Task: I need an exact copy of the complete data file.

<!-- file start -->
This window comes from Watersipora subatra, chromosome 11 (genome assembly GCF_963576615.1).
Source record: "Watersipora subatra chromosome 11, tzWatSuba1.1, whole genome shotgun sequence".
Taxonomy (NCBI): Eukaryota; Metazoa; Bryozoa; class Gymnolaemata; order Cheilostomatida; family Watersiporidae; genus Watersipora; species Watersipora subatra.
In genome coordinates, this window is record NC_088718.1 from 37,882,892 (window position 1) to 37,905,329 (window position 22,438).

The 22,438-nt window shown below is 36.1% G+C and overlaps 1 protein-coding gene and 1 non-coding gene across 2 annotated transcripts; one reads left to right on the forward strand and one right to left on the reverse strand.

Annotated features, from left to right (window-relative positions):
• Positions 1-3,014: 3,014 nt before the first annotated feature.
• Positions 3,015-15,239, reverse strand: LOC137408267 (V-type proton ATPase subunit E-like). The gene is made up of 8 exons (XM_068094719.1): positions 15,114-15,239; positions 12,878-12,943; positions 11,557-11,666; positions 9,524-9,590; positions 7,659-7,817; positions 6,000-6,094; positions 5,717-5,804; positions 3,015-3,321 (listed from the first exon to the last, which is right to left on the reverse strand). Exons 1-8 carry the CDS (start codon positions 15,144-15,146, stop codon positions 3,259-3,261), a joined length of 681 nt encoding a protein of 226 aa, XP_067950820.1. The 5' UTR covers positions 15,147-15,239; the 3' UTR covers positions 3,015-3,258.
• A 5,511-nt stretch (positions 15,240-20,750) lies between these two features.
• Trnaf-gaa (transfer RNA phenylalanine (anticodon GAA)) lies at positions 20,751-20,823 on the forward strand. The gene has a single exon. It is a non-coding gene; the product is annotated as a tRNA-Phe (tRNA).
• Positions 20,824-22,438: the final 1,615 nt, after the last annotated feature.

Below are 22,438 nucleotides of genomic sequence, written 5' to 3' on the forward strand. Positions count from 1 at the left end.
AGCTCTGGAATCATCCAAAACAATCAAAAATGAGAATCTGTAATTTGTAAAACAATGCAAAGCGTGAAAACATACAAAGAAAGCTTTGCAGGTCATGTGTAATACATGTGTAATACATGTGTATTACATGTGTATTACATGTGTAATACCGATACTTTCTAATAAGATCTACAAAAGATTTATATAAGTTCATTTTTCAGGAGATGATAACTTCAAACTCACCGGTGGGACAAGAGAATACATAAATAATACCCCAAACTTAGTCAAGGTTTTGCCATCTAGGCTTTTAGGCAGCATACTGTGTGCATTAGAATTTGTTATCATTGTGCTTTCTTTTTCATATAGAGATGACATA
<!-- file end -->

This window comes from Watersipora subatra, chromosome 11 (genome assembly GCF_963576615.1).
Source record: "Watersipora subatra chromosome 11, tzWatSuba1.1, whole genome shotgun sequence".
Taxonomy (NCBI): Eukaryota; Metazoa; Bryozoa; class Gymnolaemata; order Cheilostomatida; family Watersiporidae; genus Watersipora; species Watersipora subatra.
In genome coordinates, this window is record NC_088718.1 from 37,882,892 (window position 1) to 37,905,329 (window position 22,438).

The 22,438-nt window shown below is 36.1% G+C and overlaps 1 protein-coding gene and 1 non-coding gene across 2 annotated transcripts; one reads left to right on the forward strand and one right to left on the reverse strand.

Annotated features, from left to right (window-relative positions):
• Positions 1-3,014: 3,014 nt before the first annotated feature.
• Positions 3,015-15,239, reverse strand: LOC137408267 (V-type proton ATPase subunit E-like). The gene is made up of 8 exons (XM_068094719.1): positions 15,114-15,239; positions 12,878-12,943; positions 11,557-11,666; positions 9,524-9,590; positions 7,659-7,817; positions 6,000-6,094; positions 5,717-5,804; positions 3,015-3,321 (listed from the first exon to the last, which is right to left on the reverse strand). Exons 1-8 carry the CDS (start codon positions 15,144-15,146, stop codon positions 3,259-3,261), a joined length of 681 nt encoding a protein of 226 aa, XP_067950820.1. The 5' UTR covers positions 15,147-15,239; the 3' UTR covers positions 3,015-3,258.
• A 5,511-nt stretch (positions 15,240-20,750) lies between these two features.
• Trnaf-gaa (transfer RNA phenylalanine (anticodon GAA)) lies at positions 20,751-20,823 on the forward strand. The gene has a single exon. It is a non-coding gene; the product is annotated as a tRNA-Phe (tRNA).
• Positions 20,824-22,438: the final 1,615 nt, after the last annotated feature.

Below are 22,438 nucleotides of genomic sequence, written 5' to 3' on the forward strand. Positions count from 1 at the left end.
AGCTCTGGAATCATCCAAAACAATCAAAAATGAGAATCTGTAATTTGTAAAACAATGCAAAGCGTGAAAACATACAAAGAAAGCTTTGCAGGTCATGTGTAATACATGTGTAATACATGTGTATTACATGTGTATTACATGTGTAATACCGATACTTTCTAATAAGATCTACAAAAGATTTATATAAGTTCATTTTTCAGGAGATGATAACTTCAAACTCACCGGTGGGACAAGAGAATACATAAATAATACCCCAAACTTAGTCAAGGTTTTGCCATCTAGGCTTTTAGGCAGCATACTGTGTGCATTAGAATTTGTTATCATTGTGCTTTCTTTTTCATATAGAGATGACATA